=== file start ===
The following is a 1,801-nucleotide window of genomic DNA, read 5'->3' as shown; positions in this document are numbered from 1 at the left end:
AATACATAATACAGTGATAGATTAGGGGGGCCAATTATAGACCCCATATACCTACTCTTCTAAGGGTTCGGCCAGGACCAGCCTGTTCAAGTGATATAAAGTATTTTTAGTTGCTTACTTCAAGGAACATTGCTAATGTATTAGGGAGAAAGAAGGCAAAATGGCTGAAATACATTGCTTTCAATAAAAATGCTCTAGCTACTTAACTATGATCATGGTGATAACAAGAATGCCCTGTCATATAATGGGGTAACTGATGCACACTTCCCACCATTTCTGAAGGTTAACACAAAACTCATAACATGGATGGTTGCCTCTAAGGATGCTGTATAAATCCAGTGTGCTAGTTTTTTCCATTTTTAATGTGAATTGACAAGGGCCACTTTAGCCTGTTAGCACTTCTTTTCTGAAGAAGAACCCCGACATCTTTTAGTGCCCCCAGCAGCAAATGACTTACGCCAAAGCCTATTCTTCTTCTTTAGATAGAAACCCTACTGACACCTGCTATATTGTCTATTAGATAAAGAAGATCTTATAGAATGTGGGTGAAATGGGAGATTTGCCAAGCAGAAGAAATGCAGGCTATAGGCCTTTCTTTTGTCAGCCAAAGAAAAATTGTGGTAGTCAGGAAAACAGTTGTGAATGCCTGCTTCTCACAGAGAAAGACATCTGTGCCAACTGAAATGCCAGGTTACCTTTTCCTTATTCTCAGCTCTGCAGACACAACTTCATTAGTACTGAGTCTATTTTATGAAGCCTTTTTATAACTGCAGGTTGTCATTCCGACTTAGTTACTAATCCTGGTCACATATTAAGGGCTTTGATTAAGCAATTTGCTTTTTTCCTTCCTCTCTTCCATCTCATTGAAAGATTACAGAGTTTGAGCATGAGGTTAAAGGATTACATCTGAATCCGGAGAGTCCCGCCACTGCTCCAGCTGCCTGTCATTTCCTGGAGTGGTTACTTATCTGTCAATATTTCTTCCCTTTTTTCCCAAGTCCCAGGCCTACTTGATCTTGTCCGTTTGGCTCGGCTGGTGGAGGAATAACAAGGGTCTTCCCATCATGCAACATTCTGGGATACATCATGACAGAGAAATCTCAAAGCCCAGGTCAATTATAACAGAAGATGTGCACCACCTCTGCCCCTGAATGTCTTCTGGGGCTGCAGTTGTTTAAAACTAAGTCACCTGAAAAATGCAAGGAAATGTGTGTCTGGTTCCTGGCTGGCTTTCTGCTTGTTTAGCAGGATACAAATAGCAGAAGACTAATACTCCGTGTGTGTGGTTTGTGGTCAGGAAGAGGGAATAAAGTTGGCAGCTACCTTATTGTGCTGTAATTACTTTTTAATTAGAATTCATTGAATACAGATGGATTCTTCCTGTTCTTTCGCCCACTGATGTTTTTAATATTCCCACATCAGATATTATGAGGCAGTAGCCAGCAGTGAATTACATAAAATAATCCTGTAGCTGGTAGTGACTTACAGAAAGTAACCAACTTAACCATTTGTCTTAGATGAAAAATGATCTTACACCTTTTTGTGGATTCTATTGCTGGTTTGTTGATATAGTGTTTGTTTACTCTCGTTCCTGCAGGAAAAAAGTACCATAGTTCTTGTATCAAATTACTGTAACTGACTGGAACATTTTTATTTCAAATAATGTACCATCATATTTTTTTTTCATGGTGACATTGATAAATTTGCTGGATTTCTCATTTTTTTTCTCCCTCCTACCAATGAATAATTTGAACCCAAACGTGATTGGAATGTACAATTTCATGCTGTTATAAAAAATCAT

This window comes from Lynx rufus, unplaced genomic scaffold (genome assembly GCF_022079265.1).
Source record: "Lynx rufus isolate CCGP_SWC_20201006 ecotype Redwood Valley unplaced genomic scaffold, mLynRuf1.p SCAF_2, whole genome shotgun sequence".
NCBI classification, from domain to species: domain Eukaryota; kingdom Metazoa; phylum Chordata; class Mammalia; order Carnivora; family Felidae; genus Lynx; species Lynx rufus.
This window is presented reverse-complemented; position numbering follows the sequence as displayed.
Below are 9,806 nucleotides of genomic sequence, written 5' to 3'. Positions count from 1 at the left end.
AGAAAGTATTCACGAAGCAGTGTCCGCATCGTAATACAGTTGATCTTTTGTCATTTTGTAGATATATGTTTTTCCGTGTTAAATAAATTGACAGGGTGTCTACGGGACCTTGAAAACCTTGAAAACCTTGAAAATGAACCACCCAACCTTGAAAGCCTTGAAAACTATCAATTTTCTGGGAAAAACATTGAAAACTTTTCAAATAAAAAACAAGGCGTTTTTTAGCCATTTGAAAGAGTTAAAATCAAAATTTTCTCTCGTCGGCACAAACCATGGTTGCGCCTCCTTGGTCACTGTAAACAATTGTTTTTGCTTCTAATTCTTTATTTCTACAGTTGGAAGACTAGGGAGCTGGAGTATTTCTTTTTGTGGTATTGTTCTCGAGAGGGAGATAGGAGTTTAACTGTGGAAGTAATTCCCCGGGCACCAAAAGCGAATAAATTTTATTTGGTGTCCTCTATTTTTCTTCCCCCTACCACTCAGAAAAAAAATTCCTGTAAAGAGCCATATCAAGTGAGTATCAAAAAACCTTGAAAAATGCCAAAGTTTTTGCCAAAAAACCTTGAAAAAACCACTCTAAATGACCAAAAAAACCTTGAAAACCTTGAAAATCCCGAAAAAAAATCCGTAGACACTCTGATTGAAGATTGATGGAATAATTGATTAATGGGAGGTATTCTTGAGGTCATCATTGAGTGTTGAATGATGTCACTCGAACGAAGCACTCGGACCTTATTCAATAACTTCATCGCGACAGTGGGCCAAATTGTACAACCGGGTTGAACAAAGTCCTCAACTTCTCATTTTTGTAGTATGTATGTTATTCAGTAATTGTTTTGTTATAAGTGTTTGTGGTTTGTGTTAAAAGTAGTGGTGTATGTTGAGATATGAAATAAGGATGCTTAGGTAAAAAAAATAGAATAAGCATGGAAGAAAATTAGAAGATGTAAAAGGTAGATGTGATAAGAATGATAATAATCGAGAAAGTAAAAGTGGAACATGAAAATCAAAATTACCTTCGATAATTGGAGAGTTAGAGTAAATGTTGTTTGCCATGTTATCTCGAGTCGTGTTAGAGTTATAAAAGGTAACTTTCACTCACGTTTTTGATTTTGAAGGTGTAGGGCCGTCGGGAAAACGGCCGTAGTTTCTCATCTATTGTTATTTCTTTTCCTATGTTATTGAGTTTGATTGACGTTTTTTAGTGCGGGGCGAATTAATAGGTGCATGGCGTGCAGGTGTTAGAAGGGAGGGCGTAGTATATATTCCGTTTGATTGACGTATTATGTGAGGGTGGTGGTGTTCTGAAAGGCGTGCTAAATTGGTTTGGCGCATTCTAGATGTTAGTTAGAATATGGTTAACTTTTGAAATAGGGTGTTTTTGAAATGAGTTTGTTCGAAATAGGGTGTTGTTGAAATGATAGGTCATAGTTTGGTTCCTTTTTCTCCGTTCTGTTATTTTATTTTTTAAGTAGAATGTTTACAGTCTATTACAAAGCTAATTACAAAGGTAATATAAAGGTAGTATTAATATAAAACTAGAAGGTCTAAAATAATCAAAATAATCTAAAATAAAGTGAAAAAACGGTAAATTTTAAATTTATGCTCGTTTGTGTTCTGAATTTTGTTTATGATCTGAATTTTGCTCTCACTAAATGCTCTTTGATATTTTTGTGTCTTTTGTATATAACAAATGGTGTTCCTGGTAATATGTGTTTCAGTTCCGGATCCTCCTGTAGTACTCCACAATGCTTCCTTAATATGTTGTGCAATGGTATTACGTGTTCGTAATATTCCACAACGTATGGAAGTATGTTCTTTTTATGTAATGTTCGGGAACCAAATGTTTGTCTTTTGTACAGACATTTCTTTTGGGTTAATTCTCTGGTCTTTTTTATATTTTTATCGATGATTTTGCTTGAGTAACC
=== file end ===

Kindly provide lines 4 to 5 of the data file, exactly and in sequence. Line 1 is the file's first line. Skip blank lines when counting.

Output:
Source record: "Lynx rufus isolate CCGP_SWC_20201006 ecotype Redwood Valley unplaced genomic scaffold, mLynRuf1.p SCAF_2, whole genome shotgun sequence".
NCBI classification, from domain to species: domain Eukaryota; kingdom Metazoa; phylum Chordata; class Mammalia; order Carnivora; family Felidae; genus Lynx; species Lynx rufus.